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I just wonder how can we name the decades of the 2nd millennium. i.e. we say “during 80′s”. How we say “during (20)10′s”? or “2020′s” etc.?

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What are those "few examples" Adam?

goossun March 4, 2004 @ 4:00PM

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'80s is correct. You don't write 80's because the 's is not an acceptable way to form the plural. You're abbreviating "eighties," not "eighty's."

speedwell2 April 7, 2004 @ 9:30AM

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New York Times seems to consistently use "80's", apostrophe after the number, before the 's'.

Also, there is another thread for this discussion.

Dyske April 7, 2004 @ 9:39AM

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I agree -- the more important thing to note here is the improper use of the apostrophe (yet again). You don't mean "80 is," and nothing belongs to 80. You are talking about a number of years. Years --> plural. Therefore, 80s is the proper way to say it, regardless of what the Times uses.

The same thing goes for CD's. That's wrong. Compact Discs CDs.

The poor apostrophe....people use it so often and without regard to its proper usage, it might as well be deemed the punctuation whore.

With each "Drive thru" and "OutKast" we have, the further English falls into the toilet. Why do people think it's cool to misspell things? Do they know it makes them look like an idiot?

(I don't mean that to you, goossun.)

cuz what would u think if i type'd everything like this?

drenglish May 16, 2004 @ 2:13AM

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Becuase we were too busy answering the question to engage in vicious and unnecessary nitpicking.

speedwell2 June 10, 2004 @ 2:59PM

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Dammit :) You can always tell it's me typing when I switch the vowels in "because."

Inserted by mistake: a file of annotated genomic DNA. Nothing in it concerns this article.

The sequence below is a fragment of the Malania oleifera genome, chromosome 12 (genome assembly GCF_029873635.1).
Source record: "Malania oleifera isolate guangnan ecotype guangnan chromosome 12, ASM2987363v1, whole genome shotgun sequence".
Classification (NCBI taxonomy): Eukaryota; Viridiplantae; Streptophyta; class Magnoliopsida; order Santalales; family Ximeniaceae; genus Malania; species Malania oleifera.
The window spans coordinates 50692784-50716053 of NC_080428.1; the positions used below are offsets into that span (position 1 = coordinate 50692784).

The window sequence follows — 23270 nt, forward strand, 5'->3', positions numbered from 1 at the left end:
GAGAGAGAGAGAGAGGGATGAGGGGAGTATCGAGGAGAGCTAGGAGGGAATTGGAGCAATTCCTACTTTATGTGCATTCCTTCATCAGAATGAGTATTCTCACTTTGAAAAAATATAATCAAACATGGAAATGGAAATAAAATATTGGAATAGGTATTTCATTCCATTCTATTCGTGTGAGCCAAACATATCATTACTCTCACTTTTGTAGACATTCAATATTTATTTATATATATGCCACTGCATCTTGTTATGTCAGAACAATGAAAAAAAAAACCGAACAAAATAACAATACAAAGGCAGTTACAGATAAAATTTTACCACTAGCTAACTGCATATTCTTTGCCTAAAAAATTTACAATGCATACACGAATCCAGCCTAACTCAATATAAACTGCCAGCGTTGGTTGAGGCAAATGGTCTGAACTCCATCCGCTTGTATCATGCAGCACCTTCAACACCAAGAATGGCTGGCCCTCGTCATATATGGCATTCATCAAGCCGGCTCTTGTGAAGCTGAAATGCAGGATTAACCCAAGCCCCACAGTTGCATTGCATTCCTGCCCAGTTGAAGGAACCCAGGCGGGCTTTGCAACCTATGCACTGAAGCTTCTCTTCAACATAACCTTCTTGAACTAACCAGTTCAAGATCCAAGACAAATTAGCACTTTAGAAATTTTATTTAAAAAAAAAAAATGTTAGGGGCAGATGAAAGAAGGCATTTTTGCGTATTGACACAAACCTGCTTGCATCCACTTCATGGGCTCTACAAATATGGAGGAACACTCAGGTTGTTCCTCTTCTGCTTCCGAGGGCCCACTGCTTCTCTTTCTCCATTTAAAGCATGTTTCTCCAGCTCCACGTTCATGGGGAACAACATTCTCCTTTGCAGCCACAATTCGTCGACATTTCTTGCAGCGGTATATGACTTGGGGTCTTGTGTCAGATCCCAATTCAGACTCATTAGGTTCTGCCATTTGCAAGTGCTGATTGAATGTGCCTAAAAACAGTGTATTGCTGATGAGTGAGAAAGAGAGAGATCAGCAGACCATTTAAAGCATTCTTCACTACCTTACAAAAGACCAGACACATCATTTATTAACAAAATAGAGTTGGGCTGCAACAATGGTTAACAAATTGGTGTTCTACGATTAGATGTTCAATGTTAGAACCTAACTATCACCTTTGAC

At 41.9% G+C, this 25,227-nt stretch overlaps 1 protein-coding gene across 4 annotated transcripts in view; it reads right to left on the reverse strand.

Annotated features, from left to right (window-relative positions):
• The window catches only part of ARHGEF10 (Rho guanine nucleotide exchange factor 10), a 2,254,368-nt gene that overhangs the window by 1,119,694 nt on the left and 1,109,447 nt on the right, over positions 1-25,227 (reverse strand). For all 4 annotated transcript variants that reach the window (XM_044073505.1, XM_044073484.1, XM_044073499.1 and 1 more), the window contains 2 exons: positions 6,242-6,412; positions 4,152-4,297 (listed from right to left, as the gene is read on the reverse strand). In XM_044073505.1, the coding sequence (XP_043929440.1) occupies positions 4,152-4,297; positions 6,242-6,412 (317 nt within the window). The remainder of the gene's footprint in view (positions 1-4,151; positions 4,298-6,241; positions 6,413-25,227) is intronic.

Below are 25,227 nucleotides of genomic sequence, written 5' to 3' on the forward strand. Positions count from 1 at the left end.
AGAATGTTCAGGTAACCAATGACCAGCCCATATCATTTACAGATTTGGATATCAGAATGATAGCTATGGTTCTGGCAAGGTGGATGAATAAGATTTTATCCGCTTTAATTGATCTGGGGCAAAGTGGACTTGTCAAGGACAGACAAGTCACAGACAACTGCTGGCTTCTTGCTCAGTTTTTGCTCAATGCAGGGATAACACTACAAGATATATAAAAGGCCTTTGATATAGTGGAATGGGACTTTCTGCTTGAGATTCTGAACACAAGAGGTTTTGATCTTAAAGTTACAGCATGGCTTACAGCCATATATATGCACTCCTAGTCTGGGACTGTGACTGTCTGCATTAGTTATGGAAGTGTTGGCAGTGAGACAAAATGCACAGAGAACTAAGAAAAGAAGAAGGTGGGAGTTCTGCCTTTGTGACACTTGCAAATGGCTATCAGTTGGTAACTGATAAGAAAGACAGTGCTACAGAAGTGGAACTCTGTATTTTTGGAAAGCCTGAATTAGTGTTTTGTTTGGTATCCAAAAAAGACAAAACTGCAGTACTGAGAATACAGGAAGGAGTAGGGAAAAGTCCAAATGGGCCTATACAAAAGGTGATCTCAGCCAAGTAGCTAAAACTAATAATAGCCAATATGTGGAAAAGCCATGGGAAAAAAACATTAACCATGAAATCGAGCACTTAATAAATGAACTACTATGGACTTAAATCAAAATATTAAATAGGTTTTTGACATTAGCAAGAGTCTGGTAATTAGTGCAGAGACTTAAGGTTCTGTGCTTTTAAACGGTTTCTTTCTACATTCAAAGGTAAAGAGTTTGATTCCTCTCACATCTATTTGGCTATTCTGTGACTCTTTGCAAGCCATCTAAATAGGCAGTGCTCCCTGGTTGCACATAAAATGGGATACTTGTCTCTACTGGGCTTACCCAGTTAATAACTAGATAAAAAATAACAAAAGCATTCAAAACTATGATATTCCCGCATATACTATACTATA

speedwell2 June 10, 2004 @ 3:00PM

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According to the New York Times's book on Style & Usage, it is perfectly correct for the apostrophe's position there. The Oxford English Dictionary says the same, and they're the authority on all things English-language.
Although overall, I think the use of 1980s is preferable, just in occasions of clarity, 1980's can be used.
Out and over.

tommy August 16, 2004 @ 7:52PM

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Oh, fer cryin' out loud...

Native English speakers are not born with the ever-glorious Chicago or New York style books in their tiny grip.

Those books are good for one thing and one thing only, and that is to chronicle what a given group of "experts" in two cities considered correct grammar and usage policy for the two newspapers of those cities at the time the books were written.

Such books are obsolete the moment they are published; however, they serve as useful guides to those who want some sort of objective reference.

My impression of why this site is in existence, however, is for non-fluent speakers to imitate and learn the style of fluent, indeed extremely fluent, speakers. I did not think the intent was to prescribe a certain baseline way of speaking (such a thing does not exist) or to endorse one industry-accepted book or other.

OK. Rant over :) Dyske, you may chastise me for my presumption if you wish...

speedwell2 August 16, 2004 @ 9:53PM

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